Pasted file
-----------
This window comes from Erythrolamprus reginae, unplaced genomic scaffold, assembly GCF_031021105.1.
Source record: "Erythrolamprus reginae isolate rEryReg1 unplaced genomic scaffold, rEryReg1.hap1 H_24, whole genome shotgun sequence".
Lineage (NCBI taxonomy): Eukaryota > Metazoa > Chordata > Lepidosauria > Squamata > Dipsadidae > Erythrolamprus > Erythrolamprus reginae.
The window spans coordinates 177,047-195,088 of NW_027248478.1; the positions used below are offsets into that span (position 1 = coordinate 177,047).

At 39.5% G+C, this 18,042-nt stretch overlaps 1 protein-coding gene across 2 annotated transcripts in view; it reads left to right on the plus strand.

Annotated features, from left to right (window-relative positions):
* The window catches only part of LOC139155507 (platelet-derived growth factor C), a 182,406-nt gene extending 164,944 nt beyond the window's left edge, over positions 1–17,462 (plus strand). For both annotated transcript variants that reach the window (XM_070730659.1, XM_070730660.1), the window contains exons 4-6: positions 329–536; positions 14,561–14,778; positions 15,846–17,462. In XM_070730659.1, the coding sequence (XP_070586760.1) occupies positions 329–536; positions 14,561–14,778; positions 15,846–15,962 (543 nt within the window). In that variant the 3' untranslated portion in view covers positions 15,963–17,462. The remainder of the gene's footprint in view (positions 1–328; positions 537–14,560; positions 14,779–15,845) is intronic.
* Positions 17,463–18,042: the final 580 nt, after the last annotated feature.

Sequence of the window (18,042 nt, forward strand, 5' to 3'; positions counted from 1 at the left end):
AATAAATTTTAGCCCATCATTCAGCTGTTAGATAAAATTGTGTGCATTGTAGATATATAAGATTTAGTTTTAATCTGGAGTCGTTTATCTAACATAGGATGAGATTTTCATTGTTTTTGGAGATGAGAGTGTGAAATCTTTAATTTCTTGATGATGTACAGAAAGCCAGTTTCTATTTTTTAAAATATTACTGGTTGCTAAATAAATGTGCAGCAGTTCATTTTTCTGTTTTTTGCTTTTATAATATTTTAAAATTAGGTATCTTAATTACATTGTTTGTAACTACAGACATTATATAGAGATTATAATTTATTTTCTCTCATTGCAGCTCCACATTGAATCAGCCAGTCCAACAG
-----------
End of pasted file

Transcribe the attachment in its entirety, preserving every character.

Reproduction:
This window comes from Erythrolamprus reginae, unplaced genomic scaffold, assembly GCF_031021105.1.
Source record: "Erythrolamprus reginae isolate rEryReg1 unplaced genomic scaffold, rEryReg1.hap1 H_24, whole genome shotgun sequence".
Lineage (NCBI taxonomy): Eukaryota > Metazoa > Chordata > Lepidosauria > Squamata > Dipsadidae > Erythrolamprus > Erythrolamprus reginae.
The window spans coordinates 177,047-195,088 of NW_027248478.1; the positions used below are offsets into that span (position 1 = coordinate 177,047).

At 39.5% G+C, this 18,042-nt stretch overlaps 1 protein-coding gene across 2 annotated transcripts in view; it reads left to right on the plus strand.

Annotated features, from left to right (window-relative positions):
* The window catches only part of LOC139155507 (platelet-derived growth factor C), a 182,406-nt gene extending 164,944 nt beyond the window's left edge, over positions 1–17,462 (plus strand). For both annotated transcript variants that reach the window (XM_070730659.1, XM_070730660.1), the window contains exons 4-6: positions 329–536; positions 14,561–14,778; positions 15,846–17,462. In XM_070730659.1, the coding sequence (XP_070586760.1) occupies positions 329–536; positions 14,561–14,778; positions 15,846–15,962 (543 nt within the window). In that variant the 3' untranslated portion in view covers positions 15,963–17,462. The remainder of the gene's footprint in view (positions 1–328; positions 537–14,560; positions 14,779–15,845) is intronic.
* Positions 17,463–18,042: the final 580 nt, after the last annotated feature.

Sequence of the window (18,042 nt, forward strand, 5' to 3'; positions counted from 1 at the left end):
AATAAATTTTAGCCCATCATTCAGCTGTTAGATAAAATTGTGTGCATTGTAGATATATAAGATTTAGTTTTAATCTGGAGTCGTTTATCTAACATAGGATGAGATTTTCATTGTTTTTGGAGATGAGAGTGTGAAATCTTTAATTTCTTGATGATGTACAGAAAGCCAGTTTCTATTTTTTAAAATATTACTGGTTGCTAAATAAATGTGCAGCAGTTCATTTTTCTGTTTTTTGCTTTTATAATATTTTAAAATTAGGTATCTTAATTACATTGTTTGTAACTACAGACATTATATAGAGATTATAATTTATTTTCTCTCATTGCAGCTCCACATTGAATCAGCCAGTCCAACAG